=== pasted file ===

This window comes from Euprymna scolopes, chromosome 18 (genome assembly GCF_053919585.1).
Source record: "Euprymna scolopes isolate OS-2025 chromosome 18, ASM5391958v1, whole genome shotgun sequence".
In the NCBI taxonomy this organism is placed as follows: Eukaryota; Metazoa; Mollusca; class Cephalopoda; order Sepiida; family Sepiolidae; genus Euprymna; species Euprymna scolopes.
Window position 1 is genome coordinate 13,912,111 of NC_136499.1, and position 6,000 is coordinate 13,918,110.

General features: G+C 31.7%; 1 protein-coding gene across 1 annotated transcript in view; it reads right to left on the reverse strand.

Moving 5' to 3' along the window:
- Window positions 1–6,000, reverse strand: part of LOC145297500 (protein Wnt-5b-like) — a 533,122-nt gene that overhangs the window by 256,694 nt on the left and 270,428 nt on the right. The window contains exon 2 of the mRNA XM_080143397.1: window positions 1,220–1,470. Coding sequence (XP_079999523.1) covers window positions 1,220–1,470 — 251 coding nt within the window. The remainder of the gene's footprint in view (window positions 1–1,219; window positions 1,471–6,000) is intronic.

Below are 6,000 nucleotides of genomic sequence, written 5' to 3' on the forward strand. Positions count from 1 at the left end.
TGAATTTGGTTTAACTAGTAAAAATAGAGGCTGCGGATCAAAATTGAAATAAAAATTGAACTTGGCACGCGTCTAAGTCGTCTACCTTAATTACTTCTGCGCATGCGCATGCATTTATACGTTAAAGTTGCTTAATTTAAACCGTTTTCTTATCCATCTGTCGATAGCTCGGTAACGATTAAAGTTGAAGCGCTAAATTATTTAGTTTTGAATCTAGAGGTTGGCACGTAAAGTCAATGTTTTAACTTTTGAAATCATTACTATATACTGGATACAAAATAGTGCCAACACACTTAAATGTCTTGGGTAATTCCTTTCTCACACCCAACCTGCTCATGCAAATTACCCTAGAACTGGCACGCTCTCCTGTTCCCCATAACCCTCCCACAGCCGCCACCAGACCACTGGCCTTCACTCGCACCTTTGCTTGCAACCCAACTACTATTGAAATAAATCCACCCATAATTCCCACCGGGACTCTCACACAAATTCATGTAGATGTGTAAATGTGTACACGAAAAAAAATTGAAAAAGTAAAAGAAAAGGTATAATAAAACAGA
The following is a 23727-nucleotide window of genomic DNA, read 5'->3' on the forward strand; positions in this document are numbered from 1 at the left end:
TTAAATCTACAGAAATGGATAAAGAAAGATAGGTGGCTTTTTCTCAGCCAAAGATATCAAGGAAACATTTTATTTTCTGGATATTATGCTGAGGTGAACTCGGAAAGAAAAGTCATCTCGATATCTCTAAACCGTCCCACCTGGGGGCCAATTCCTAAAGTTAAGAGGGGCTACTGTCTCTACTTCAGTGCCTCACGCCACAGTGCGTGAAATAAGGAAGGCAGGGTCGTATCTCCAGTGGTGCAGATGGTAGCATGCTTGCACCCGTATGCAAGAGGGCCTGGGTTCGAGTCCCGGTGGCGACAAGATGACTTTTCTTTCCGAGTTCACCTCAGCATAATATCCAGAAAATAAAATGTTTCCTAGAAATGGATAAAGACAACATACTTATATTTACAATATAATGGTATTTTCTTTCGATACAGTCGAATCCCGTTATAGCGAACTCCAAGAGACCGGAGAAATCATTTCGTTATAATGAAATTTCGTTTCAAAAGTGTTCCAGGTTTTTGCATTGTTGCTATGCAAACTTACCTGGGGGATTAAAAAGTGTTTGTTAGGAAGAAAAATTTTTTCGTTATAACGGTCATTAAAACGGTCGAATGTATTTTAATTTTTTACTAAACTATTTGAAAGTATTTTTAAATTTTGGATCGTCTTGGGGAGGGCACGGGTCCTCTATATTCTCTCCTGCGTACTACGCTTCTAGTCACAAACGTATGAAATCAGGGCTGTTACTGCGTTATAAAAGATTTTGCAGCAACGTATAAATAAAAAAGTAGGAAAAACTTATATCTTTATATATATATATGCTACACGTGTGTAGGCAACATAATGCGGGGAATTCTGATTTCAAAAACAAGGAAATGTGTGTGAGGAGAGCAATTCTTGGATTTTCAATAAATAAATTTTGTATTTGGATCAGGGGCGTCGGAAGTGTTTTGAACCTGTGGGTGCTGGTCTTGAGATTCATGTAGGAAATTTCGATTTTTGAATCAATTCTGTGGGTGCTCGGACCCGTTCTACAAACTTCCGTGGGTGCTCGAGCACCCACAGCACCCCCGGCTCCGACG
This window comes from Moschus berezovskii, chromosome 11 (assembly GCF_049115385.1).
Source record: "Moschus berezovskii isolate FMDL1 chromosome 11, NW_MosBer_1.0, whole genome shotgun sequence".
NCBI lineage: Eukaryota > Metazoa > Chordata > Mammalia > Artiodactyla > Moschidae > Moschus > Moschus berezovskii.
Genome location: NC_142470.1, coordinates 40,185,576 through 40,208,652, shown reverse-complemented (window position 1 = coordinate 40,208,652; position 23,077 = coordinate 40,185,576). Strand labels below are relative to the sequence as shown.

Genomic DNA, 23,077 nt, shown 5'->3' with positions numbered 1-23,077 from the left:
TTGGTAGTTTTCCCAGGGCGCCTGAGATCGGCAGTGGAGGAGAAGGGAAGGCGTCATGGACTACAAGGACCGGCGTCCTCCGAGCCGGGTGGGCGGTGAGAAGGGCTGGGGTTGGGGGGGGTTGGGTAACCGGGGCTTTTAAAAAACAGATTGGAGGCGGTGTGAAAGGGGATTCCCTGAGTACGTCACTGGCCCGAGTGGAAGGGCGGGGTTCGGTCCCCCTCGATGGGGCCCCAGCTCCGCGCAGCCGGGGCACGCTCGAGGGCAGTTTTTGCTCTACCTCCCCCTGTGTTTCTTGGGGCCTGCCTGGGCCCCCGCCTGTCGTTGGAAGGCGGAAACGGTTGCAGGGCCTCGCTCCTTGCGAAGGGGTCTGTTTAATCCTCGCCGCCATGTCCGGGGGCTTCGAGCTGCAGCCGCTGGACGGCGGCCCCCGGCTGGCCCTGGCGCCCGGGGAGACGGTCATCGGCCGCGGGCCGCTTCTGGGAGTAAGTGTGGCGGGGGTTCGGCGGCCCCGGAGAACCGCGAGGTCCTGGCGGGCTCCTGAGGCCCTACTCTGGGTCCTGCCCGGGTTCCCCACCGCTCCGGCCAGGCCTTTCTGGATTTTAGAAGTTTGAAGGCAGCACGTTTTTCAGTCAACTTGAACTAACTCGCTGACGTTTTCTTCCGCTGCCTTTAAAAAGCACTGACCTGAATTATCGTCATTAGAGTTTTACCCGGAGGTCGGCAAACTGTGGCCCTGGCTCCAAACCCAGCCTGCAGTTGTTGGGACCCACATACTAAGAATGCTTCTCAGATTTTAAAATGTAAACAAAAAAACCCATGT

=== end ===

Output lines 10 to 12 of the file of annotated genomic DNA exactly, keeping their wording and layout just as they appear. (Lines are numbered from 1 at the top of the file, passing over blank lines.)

The following is a 23727-nucleotide window of genomic DNA, read 5'->3' on the forward strand; positions in this document are numbered from 1 at the left end:
TTAAATCTACAGAAATGGATAAAGAAAGATAGGTGGCTTTTTCTCAGCCAAAGATATCAAGGAAACATTTTATTTTCTGGATATTATGCTGAGGTGAACTCGGAAAGAAAAGTCATCTCGATATCTCTAAACCGTCCCACCTGGGGGCCAATTCCTAAAGTTAAGAGGGGCTACTGTCTCTACTTCAGTGCCTCACGCCACAGTGCGTGAAATAAGGAAGGCAGGGTCGTATCTCCAGTGGTGCAGATGGTAGCATGCTTGCACCCGTATGCAAGAGGGCCTGGGTTCGAGTCCCGGTGGCGACAAGATGACTTTTCTTTCCGAGTTCACCTCAGCATAATATCCAGAAAATAAAATGTTTCCTAGAAATGGATAAAGACAACATACTTATATTTACAATATAATGGTATTTTCTTTCGATACAGTCGAATCCCGTTATAGCGAACTCCAAGAGACCGGAGAAATCATTTCGTTATAATGAAATTTCGTTTCAAAAGTGTTCCAGGTTTTTGCATTGTTGCTATGCAAACTTACCTGGGGGATTAAAAAGTGTTTGTTAGGAAGAAAAATTTTTTCGTTATAACGGTCATTAAAACGGTCGAATGTATTTTAATTTTTTACTAAACTATTTGAAAGTATTTTTAAATTTTGGATCGTCTTGGGGAGGGCACGGGTCCTCTATATTCTCTCCTGCGTACTACGCTTCTAGTCACAAACGTATGAAATCAGGGCTGTTACTGCGTTATAAAAGATTTTGCAGCAACGTATAAATAAAAAAGTAGGAAAAACTTATATCTTTATATATATATATGCTACACGTGTGTAGGCAACATAATGCGGGGAATTCTGATTTCAAAAACAAGGAAATGTGTGTGAGGAGAGCAATTCTTGGATTTTCAATAAATAAATTTTGTATTTGGATCAGGGGCGTCGGAAGTGTTTTGAACCTGTGGGTGCTGGTCTTGAGATTCATGTAGGAAATTTCGATTTTTGAATCAATTCTGTGGGTGCTCGGACCCGTTCTACAAACTTCCGTGGGTGCTCGAGCACCCACAGCACCCCCGGCTCCGACG
This window comes from Moschus berezovskii, chromosome 11 (assembly GCF_049115385.1).